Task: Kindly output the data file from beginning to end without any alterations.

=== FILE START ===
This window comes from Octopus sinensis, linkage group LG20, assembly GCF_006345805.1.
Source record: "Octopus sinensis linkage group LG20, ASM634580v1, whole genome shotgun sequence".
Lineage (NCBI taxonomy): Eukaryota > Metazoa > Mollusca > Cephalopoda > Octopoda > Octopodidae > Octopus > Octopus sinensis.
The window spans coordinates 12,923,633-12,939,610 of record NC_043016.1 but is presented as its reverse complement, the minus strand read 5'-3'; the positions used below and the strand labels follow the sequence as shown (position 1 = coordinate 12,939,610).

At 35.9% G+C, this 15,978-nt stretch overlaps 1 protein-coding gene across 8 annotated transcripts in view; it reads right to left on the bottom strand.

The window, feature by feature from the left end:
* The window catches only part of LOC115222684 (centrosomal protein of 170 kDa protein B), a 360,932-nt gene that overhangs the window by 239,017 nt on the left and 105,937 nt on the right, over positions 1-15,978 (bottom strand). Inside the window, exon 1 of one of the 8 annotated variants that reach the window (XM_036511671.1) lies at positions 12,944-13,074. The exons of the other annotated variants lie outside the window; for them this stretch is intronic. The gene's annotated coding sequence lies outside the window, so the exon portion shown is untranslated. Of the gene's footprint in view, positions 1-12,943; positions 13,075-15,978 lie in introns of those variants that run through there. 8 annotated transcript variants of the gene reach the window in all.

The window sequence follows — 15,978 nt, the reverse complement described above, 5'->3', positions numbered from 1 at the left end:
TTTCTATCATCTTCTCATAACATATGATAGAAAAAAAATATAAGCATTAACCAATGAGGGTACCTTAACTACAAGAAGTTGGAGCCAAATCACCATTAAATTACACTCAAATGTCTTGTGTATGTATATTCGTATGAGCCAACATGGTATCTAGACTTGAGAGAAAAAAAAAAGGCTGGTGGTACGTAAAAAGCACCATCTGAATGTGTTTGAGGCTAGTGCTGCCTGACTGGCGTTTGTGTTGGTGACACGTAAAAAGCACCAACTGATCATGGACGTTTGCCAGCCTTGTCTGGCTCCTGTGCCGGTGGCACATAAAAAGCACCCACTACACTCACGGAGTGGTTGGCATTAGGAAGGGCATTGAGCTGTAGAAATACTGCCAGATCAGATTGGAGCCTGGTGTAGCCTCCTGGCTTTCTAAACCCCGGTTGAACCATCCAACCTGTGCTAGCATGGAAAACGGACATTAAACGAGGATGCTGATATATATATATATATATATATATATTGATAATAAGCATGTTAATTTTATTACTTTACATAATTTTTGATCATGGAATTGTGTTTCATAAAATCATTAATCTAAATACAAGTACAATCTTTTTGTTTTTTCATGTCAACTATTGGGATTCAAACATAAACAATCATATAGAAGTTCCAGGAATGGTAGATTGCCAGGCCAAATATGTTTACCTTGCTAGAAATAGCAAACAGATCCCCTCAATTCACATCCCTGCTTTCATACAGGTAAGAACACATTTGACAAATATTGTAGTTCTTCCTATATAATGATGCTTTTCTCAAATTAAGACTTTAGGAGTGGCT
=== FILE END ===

This window comes from Octopus sinensis, linkage group LG20, assembly GCF_006345805.1.
Source record: "Octopus sinensis linkage group LG20, ASM634580v1, whole genome shotgun sequence".
Lineage (NCBI taxonomy): Eukaryota > Metazoa > Mollusca > Cephalopoda > Octopoda > Octopodidae > Octopus > Octopus sinensis.
The window spans coordinates 12,923,633-12,939,610 of record NC_043016.1 but is presented as its reverse complement, the minus strand read 5'-3'; the positions used below and the strand labels follow the sequence as shown (position 1 = coordinate 12,939,610).

At 35.9% G+C, this 15,978-nt stretch overlaps 1 protein-coding gene across 8 annotated transcripts in view; it reads right to left on the bottom strand.

The window, feature by feature from the left end:
* The window catches only part of LOC115222684 (centrosomal protein of 170 kDa protein B), a 360,932-nt gene that overhangs the window by 239,017 nt on the left and 105,937 nt on the right, over positions 1-15,978 (bottom strand). Inside the window, exon 1 of one of the 8 annotated variants that reach the window (XM_036511671.1) lies at positions 12,944-13,074. The exons of the other annotated variants lie outside the window; for them this stretch is intronic. The gene's annotated coding sequence lies outside the window, so the exon portion shown is untranslated. Of the gene's footprint in view, positions 1-12,943; positions 13,075-15,978 lie in introns of those variants that run through there. 8 annotated transcript variants of the gene reach the window in all.

The window sequence follows — 15,978 nt, the reverse complement described above, 5'->3', positions numbered from 1 at the left end:
TTTCTATCATCTTCTCATAACATATGATAGAAAAAAAATATAAGCATTAACCAATGAGGGTACCTTAACTACAAGAAGTTGGAGCCAAATCACCATTAAATTACACTCAAATGTCTTGTGTATGTATATTCGTATGAGCCAACATGGTATCTAGACTTGAGAGAAAAAAAAAAGGCTGGTGGTACGTAAAAAGCACCATCTGAATGTGTTTGAGGCTAGTGCTGCCTGACTGGCGTTTGTGTTGGTGACACGTAAAAAGCACCAACTGATCATGGACGTTTGCCAGCCTTGTCTGGCTCCTGTGCCGGTGGCACATAAAAAGCACCCACTACACTCACGGAGTGGTTGGCATTAGGAAGGGCATTGAGCTGTAGAAATACTGCCAGATCAGATTGGAGCCTGGTGTAGCCTCCTGGCTTTCTAAACCCCGGTTGAACCATCCAACCTGTGCTAGCATGGAAAACGGACATTAAACGAGGATGCTGATATATATATATATATATATATATATTGATAATAAGCATGTTAATTTTATTACTTTACATAATTTTTGATCATGGAATTGTGTTTCATAAAATCATTAATCTAAATACAAGTACAATCTTTTTGTTTTTTCATGTCAACTATTGGGATTCAAACATAAACAATCATATAGAAGTTCCAGGAATGGTAGATTGCCAGGCCAAATATGTTTACCTTGCTAGAAATAGCAAACAGATCCCCTCAATTCACATCCCTGCTTTCATACAGGTAAGAACACATTTGACAAATATTGTAGTTCTTCCTATATAATGATGCTTTTCTCAAATTAAGACTTTAGGAGTGGCT